If you allow access to social media websites via credit union resources, we recommend considering the following best practices:

  • Define social media usage expectations clearly in your policy;
  • State that employees may only access social websites consistent with the credit union’s security protocols (i.e., they may not circumvent information technology security protocols);
  • Educate staff on the risks of exposing confidential information about their employer, other employees, volunteers, and members;
  • Monitor social media use via credit union resources;
  • Outline expectations for reporting policy violations;
  • Enforce policy violations in a nondiscriminatory manner;
  • State that retaliation for reporting violations is not tolerated; and
  • Define personal off-duty use of social media. For example, supervisors should not “friend” their direct reports due to the potential sharing of personal information.

Employees should maintain a professional presence, remembering they’re responsible for content on their publicly accessible social media pages where they could be identified as an employee of the credit union.

Require employees use a disclaimer such as, “The following comments are my own. They’re not made on behalf of the credit union and are not intended to represent the credit union’s positions, strategies, or opinions,” when generating content that deals with the credit union or individuals associated with the credit union.

JONI LOVINGOOD is a senior consultant, risk management, with CUNA Mutual Group. Contact her at 704-236-8294.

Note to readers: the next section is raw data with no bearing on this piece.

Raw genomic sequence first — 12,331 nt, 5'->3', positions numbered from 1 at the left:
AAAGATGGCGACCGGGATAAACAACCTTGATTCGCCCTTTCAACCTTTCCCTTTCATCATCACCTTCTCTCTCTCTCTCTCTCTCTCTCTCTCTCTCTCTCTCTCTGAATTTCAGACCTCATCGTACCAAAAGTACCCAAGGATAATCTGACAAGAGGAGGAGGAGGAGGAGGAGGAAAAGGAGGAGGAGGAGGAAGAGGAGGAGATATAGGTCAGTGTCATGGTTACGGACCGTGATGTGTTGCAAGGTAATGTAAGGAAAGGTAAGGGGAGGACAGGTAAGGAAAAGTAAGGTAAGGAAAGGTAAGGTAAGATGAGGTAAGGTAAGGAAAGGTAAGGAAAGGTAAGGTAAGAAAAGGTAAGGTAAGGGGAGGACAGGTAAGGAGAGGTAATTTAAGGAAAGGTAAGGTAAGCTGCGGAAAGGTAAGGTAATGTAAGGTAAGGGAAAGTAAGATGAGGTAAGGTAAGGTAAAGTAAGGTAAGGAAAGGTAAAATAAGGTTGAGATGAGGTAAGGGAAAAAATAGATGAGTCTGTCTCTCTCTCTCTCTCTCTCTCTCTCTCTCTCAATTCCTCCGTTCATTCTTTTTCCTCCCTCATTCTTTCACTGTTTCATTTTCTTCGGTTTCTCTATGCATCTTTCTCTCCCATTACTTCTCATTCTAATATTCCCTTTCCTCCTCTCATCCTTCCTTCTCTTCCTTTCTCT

The time for a policy is yesterday

Jimmy Marks
May 02, 2012 11:00 am
Good points all, Joni, and thanks for putting it in plain English. DigitalMailer has been consulting a number of clients and affiliates on social media, and the question always arises: "Well, what if someone says something bad about us?" The answer is, they might be already. Not seeing it doesn't mean it can't hurt you. Make sure that, if you're not offering an engaging social media presence, you're at least able to monitor the possible threats.

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Great article! Unfortunately, most employees don’t feel valued or appreciated by their supervisors or employers. In fact, research has shown that the predominant reason team members quit their jobs is because they don’t feel valued. This is in spite of the fact that employee recognition programs have proliferated in the workplace – over 90% of all organizations in the U.S. has some form of employee recognition activities in place. But most employee recognition programs are viewed with skepticism and cynicism – because they aren’t viewed as being genuine in their communication of appreciation. Getting the “employee of the month” award, receiving a certificate of recognition, or a “Way to go, team!” email just don’t get the job done. How do you communicate authentic appreciation? We have found people have different ways that they want to be shown appreciation, and if you don’t communicate in the language of appreciation important to them, you essentially “miss the mark”. Additionally, employees need to receive recognition more than once a year at their performance review. Otherwise, they view the praise as “going through the motions”. A third component of authentic appreciation is that the communication has to be about them personally – not the department, not their group, but something they did. Finally, they have to believe that you mean what you say. How you treat them has to match the words you use. If you are not sure how your team members want to be shown appreciation, the Motivating By Appreciation Inventory ( will identify the language of appreciation and specific actions preferred by each employee. You then can create a group profile for your team, so everyone knows how to encourage one another. Remember, employees want to know that they are valued for what they contribute to the success of the organization. And communicating authentic appreciation in the ways they desire it can make the difference between keeping your quality team members or having a negative work environment that everyone wants to leave. Paul White, Ph.D., is the co-author of The 5 Languages of Appreciation in the Workplace with Dr. Gary Chapman.